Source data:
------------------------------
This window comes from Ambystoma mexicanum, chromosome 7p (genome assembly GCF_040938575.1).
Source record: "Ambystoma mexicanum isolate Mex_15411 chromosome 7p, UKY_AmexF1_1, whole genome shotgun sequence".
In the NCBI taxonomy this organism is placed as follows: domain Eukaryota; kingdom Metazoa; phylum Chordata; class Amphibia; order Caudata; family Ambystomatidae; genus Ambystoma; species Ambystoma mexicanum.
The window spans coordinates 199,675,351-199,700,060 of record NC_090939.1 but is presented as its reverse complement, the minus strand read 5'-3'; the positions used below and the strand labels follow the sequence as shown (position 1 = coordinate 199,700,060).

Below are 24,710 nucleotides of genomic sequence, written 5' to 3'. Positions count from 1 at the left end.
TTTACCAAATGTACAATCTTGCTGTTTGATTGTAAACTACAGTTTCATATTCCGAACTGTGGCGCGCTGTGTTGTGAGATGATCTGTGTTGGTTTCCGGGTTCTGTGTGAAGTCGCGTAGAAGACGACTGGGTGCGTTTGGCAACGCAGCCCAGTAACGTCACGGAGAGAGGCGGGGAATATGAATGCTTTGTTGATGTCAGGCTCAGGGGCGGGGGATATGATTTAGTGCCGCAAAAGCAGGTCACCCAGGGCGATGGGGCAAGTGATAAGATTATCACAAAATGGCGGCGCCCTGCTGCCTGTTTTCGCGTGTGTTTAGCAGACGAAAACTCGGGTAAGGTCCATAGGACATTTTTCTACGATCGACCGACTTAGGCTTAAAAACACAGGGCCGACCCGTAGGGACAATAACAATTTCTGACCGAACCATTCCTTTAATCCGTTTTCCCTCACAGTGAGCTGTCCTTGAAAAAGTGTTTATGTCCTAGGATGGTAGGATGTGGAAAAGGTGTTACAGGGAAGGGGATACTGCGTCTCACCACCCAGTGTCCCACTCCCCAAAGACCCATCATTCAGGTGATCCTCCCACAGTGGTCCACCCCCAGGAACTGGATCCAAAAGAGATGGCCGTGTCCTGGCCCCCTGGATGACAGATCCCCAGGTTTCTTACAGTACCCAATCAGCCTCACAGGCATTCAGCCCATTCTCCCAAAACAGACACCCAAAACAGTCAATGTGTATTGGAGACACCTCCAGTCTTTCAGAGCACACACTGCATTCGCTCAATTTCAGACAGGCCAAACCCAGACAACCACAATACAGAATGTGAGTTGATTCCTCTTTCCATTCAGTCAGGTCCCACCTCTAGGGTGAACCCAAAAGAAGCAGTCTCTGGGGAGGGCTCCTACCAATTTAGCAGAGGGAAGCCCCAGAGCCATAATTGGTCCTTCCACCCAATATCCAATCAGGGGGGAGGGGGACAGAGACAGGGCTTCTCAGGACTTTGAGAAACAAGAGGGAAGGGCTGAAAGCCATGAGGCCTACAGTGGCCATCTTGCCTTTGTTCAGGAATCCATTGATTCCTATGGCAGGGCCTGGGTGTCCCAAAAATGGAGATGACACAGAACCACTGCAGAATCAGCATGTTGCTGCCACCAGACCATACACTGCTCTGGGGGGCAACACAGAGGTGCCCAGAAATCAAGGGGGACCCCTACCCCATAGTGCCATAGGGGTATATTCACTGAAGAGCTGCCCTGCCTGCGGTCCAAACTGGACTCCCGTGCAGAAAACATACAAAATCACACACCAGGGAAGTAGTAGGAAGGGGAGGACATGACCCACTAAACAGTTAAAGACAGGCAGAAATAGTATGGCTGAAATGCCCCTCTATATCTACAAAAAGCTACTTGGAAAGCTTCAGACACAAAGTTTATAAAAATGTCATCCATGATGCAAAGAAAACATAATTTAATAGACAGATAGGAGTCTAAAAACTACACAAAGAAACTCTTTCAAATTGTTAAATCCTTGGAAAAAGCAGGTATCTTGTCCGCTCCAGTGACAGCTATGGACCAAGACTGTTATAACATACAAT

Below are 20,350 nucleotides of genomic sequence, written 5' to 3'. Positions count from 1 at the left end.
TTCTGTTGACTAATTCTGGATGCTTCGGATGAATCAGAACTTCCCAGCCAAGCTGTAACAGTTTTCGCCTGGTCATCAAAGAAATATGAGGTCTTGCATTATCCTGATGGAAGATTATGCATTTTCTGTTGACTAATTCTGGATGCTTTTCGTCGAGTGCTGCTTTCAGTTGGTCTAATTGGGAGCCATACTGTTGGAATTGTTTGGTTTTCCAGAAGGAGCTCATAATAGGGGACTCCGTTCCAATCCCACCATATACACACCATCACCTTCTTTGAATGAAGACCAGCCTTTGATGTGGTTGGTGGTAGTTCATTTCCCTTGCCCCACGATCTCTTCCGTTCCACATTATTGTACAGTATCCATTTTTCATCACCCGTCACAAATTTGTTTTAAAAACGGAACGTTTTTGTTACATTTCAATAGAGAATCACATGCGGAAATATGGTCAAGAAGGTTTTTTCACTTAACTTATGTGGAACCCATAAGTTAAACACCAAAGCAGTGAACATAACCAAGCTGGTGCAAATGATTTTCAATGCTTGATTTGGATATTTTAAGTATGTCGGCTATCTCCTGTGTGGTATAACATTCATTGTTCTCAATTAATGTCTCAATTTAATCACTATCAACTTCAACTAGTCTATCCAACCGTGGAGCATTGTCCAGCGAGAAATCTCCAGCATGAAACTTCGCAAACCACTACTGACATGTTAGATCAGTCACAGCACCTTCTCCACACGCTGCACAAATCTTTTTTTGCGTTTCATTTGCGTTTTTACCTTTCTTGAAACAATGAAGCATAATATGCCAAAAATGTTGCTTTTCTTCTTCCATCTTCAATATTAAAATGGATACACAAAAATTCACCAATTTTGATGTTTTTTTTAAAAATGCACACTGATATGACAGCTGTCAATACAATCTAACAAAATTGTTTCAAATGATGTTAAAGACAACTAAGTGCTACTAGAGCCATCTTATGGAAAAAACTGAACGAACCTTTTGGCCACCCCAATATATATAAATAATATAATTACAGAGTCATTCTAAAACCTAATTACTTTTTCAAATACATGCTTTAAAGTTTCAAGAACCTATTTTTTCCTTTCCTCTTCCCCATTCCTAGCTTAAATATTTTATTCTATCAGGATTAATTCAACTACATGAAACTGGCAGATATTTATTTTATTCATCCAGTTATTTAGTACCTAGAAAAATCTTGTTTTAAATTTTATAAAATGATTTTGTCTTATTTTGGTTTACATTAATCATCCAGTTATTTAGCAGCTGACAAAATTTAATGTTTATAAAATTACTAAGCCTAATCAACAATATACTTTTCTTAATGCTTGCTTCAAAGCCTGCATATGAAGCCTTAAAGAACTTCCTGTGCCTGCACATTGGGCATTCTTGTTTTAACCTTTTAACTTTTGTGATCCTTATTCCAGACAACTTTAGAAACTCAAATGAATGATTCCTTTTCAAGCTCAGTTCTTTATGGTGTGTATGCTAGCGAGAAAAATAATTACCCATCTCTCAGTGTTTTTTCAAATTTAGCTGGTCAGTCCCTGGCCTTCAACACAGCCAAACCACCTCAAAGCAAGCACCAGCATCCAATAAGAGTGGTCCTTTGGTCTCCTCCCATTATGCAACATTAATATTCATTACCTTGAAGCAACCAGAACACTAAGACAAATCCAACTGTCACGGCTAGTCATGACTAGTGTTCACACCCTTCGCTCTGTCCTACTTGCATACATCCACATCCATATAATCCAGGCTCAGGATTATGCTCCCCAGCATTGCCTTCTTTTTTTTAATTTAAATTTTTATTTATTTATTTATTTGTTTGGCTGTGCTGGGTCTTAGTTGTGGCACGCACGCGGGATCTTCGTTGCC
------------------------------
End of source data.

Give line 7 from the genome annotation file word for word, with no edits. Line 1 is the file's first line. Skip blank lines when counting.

Below are 20,350 nucleotides of genomic sequence, written 5' to 3'. Positions count from 1 at the left end.